of the Brahma-Samaj, the wise and excellent
Debendranath Tagore, was for a time even more decided in holding to the Vedas as the Debensole foundation of the new faith. But dranath Tagore. this could not last. As soon as the true character of the Vedas, 13 which but few people in India can understand, became known, partly through the efforts of native, partly of European scholars, the Indian reformers relinquished the
claim of divine inspiration in
favor of their Vedas, and were satisfied with
a selection of passages from the works of the
ancient sages of India, to express and
members of common.14
the creed which the
Samaj hold in
LECTURE ON MISSIONS. The work which only
who know w hat 7
have been doing in India
in religious matters,
to break with the past, to forsake the established
custom of a nation,
oppose the rush of public opinion, to brave adverse criticism, to submit to
can form any
what those men have
suffered, in bearing wit-
ness to the truth that was within them.
They could not reckon on any sympathy on the part of Christian Missionaries
schism Brahma.the samaj. in
much attention very lately, when a schism broke
did their in
out in the Brahma-Samaj between the old conservative party and a
The former, though °
ling to surrender
wil- Keshub Chunder
that was clearly
idolatrous in the ancient religion and customs
of India, wished to retain
did not wish to see the religion
The other party, inby Keshub Chunder Sen, went
of India denationalized. spired and led
further in their zeal for religious purity.
that smacked of the old leaven was to be sur-
not only caste, but even that sacred
which makes and marks the Brahman, which is to remind him at every moment of his life, and whatever work he may be engaged in, of his God, of his ancestors, cord
LECTURE ON MISSIONS.
and of his children even that was to be abandoned; and instead of founding their creed exclusively on the utterances of the ancient sages of their
was best in the sacred books of the whole world, was selected and formed into a new sacred Code. The schism between these two parties is country,
deeply to be deplored It
a sign of
augurs success rather than failure for the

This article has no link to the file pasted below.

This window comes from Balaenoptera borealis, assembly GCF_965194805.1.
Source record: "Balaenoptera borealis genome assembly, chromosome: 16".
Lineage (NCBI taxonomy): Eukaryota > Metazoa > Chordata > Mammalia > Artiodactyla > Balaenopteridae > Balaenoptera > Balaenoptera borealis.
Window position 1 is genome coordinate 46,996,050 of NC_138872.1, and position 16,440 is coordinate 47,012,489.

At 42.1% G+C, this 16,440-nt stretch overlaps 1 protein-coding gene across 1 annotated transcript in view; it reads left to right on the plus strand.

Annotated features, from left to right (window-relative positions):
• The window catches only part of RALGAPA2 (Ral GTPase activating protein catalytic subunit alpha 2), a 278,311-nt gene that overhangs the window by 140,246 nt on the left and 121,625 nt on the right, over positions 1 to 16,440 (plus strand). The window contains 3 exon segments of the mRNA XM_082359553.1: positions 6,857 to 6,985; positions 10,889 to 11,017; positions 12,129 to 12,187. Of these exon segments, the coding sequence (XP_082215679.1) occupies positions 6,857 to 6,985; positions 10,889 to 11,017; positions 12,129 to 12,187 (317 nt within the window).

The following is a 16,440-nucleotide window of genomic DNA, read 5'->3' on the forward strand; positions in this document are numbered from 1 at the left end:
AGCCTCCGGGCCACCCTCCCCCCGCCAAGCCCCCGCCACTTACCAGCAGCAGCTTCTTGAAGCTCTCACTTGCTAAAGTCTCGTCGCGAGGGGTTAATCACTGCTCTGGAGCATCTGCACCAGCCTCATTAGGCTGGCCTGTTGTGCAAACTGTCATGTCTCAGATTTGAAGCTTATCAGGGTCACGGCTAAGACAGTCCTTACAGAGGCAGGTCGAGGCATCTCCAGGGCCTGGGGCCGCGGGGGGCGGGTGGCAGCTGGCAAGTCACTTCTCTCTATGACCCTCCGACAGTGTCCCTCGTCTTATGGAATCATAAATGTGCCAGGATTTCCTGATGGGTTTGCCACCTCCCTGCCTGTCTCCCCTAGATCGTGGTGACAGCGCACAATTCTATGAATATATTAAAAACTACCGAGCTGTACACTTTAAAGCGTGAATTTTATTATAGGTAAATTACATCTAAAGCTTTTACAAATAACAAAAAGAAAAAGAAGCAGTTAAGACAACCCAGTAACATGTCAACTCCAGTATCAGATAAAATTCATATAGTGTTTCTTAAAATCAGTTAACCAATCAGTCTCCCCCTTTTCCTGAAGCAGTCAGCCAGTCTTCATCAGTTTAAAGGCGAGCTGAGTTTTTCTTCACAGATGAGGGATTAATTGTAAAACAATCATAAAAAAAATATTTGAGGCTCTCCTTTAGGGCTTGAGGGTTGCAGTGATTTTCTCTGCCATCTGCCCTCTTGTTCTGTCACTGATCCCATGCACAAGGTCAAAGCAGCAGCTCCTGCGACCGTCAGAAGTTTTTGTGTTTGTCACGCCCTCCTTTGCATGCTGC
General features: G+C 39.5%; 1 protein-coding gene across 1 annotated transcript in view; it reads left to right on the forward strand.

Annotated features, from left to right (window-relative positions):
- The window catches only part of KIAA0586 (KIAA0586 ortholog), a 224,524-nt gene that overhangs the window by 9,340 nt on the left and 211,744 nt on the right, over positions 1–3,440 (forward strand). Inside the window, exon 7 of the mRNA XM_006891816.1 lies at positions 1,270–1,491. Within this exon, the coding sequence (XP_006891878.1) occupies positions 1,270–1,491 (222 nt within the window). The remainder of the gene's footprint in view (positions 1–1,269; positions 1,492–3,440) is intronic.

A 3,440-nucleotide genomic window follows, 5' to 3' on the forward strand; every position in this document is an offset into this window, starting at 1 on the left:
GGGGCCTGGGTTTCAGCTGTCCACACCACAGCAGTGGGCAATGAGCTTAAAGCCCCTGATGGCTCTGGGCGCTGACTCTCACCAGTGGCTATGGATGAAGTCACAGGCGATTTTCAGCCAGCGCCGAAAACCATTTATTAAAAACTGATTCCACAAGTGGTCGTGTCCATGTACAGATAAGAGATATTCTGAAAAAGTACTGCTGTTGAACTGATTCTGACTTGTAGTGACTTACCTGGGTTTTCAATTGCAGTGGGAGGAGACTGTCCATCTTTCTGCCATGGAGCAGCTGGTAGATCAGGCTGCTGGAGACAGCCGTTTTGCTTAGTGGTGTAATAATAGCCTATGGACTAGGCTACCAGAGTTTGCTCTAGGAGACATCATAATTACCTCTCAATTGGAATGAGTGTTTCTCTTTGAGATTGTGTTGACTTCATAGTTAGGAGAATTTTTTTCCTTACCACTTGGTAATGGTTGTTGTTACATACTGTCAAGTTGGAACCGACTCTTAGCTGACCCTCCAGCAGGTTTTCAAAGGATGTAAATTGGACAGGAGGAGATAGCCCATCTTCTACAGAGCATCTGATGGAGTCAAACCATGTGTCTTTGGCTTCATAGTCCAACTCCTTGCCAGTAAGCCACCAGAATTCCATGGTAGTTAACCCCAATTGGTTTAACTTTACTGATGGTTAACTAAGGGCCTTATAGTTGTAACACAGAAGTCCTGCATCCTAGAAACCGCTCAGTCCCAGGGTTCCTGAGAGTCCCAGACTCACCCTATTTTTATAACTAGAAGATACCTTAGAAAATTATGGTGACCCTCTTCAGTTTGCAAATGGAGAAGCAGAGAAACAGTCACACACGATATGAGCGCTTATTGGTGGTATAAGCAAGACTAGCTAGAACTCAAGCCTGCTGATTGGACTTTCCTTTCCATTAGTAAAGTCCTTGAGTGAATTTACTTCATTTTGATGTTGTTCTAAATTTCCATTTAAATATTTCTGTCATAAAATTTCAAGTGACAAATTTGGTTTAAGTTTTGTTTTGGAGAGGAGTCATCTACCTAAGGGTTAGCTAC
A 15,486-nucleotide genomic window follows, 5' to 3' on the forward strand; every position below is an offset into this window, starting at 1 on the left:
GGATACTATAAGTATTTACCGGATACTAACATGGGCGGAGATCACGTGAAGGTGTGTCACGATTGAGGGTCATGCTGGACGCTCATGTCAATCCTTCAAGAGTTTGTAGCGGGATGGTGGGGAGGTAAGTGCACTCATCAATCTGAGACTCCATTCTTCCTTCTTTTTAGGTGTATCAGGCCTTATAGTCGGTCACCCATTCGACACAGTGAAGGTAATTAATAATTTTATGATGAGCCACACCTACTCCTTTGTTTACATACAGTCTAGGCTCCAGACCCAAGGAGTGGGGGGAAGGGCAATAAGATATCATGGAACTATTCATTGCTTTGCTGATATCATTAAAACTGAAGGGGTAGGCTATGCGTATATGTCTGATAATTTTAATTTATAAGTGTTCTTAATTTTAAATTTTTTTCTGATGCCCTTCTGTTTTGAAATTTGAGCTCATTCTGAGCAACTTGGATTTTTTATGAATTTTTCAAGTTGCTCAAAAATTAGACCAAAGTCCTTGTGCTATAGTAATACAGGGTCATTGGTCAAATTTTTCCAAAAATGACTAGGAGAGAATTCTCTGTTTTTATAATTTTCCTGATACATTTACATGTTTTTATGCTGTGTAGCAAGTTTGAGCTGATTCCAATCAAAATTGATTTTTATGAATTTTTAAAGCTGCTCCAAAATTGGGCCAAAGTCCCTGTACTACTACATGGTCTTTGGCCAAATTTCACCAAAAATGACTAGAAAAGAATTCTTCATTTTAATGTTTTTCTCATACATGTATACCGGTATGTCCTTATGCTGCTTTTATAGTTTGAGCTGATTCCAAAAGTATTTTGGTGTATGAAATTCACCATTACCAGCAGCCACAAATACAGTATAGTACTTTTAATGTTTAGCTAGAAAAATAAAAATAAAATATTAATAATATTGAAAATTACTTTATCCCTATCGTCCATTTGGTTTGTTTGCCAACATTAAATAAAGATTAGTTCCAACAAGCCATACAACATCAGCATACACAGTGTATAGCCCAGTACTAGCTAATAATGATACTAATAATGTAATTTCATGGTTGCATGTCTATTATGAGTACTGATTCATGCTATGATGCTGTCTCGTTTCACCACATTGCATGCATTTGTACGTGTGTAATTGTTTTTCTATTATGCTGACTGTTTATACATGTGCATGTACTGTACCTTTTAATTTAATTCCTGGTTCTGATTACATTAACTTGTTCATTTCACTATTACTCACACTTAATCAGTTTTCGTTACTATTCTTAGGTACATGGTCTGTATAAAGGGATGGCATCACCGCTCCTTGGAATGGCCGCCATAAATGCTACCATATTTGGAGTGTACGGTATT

the same schism which St. Paul
to heal in the
Church of Corinth, and he
with the words, so often misunder-
In the eyes of our missionaries this religious Relation of Missionaries to the
reform in India has not found ~
nor need we wonder at
to transplant, if possible,
we might wish to transplant a fullgrown tree. They do not deny the moral
to India,' as
worth, the noble aspirations, the self-sacrificing zeal of these native reformers
all this will
but they fear
but increase their dangerous
and retard the progress of Christianity, by drawing some of the best minds of India, that might have been gained over to our religion,
Keshub Chunder Sen
as Athanasius might have
LECTURE ON MISSIONS. towards
the Arian Bishop of the
and yet, what would have become of Christianity in Europe but for those Gothic races, but for those Arian heretics, who were considered more dangerous than downright Goths
of the future of India, and of the
has influence which that country J
ways exercised on the East, the move- SSSfii to a new creed. n i* ment of religious reform which is now going on, appears to my mind the most momentous in this momentous century. If our mis•
sionaries feel constrained to repudiate
history will be
than they themselves.
of Christian missionaries, hereafter as the tians
true Christian tives
them the work
will be recognized
work of those missionary
lived in India, as examples of a
who have approached
in a truly missionary spirit, in the spirit
whose bright and brought out
in the spirit of love
presence has thawed the the old
for all the highest
ready to blossom into
These Indian puritans are not against purposes of
are with us, and we, I trust,
w ith them.
would the early Christians have outside the pale of Christianity,
Christ and his doctrine as
some of these Indian
LECTURE ON MISSIONS.
Would they have
you speak our language and think our thoughts, unless you respect our Creed and sign our
we can have nothing
that Christians, and particularly missiona„.
would lay J
words of a missionary Bishop "I have for years thought," writes Bishop Patteson, ries,y
to heart the 16
we seek in our Missions a great much to make English Christians.
dently the heathen
deal too .
we encumber our message with unnecessary The ancient Church had its requirements.
selection of fundamentals.'
what mistakes we have made
seek to denational-
these races, as far as I can see
think themselves into the state of
the Eastern mind. ize
surely to change as
— only what
clearly incompatible with the
simplest form of Christian teaching and prac-
mean that we are to compromise truth .... but do we not overlay it a " good deal with human traditions If we had many such missionaries as w u Bishop PatI
Bishop Patteson and Bishop if
Christianity were not only preached,
but lived in that
would then prove
LECTURE ON MISSIONS. itself
diversities of character